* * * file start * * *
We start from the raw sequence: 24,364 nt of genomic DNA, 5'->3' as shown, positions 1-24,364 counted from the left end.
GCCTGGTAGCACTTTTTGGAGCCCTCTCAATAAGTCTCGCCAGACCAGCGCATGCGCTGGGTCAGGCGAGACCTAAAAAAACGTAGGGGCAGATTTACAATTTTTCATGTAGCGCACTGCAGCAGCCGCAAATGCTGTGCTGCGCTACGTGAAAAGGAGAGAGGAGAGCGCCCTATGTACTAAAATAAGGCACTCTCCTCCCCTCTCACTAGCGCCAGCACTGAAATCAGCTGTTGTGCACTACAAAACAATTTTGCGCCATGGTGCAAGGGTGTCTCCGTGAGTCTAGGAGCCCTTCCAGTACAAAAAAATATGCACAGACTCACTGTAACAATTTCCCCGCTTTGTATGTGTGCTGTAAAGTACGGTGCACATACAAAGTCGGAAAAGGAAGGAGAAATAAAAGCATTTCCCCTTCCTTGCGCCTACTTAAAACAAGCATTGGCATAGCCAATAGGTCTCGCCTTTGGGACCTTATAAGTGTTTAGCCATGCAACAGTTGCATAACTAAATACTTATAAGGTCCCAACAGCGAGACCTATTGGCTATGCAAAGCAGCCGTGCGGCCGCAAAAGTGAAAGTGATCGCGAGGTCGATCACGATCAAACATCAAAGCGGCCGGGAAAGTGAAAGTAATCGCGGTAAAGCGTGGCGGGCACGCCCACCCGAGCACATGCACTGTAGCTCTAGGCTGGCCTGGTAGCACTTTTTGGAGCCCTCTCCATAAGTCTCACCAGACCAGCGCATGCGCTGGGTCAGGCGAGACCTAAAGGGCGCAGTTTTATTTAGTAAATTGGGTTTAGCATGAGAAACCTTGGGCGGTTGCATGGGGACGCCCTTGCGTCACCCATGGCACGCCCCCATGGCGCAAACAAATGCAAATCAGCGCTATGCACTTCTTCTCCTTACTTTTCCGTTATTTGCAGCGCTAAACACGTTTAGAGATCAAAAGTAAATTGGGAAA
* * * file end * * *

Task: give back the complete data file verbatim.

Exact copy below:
We start from the raw sequence: 24,364 nt of genomic DNA, 5'->3' as shown, positions 1-24,364 counted from the left end.
GCCTGGTAGCACTTTTTGGAGCCCTCTCAATAAGTCTCGCCAGACCAGCGCATGCGCTGGGTCAGGCGAGACCTAAAAAAACGTAGGGGCAGATTTACAATTTTTCATGTAGCGCACTGCAGCAGCCGCAAATGCTGTGCTGCGCTACGTGAAAAGGAGAGAGGAGAGCGCCCTATGTACTAAAATAAGGCACTCTCCTCCCCTCTCACTAGCGCCAGCACTGAAATCAGCTGTTGTGCACTACAAAACAATTTTGCGCCATGGTGCAAGGGTGTCTCCGTGAGTCTAGGAGCCCTTCCAGTACAAAAAAATATGCACAGACTCACTGTAACAATTTCCCCGCTTTGTATGTGTGCTGTAAAGTACGGTGCACATACAAAGTCGGAAAAGGAAGGAGAAATAAAAGCATTTCCCCTTCCTTGCGCCTACTTAAAACAAGCATTGGCATAGCCAATAGGTCTCGCCTTTGGGACCTTATAAGTGTTTAGCCATGCAACAGTTGCATAACTAAATACTTATAAGGTCCCAACAGCGAGACCTATTGGCTATGCAAAGCAGCCGTGCGGCCGCAAAAGTGAAAGTGATCGCGAGGTCGATCACGATCAAACATCAAAGCGGCCGGGAAAGTGAAAGTAATCGCGGTAAAGCGTGGCGGGCACGCCCACCCGAGCACATGCACTGTAGCTCTAGGCTGGCCTGGTAGCACTTTTTGGAGCCCTCTCCATAAGTCTCACCAGACCAGCGCATGCGCTGGGTCAGGCGAGACCTAAAGGGCGCAGTTTTATTTAGTAAATTGGGTTTAGCATGAGAAACCTTGGGCGGTTGCATGGGGACGCCCTTGCGTCACCCATGGCACGCCCCCATGGCGCAAACAAATGCAAATCAGCGCTATGCACTTCTTCTCCTTACTTTTCCGTTATTTGCAGCGCTAAACACGTTTAGAGATCAAAAGTAAATTGGGAAA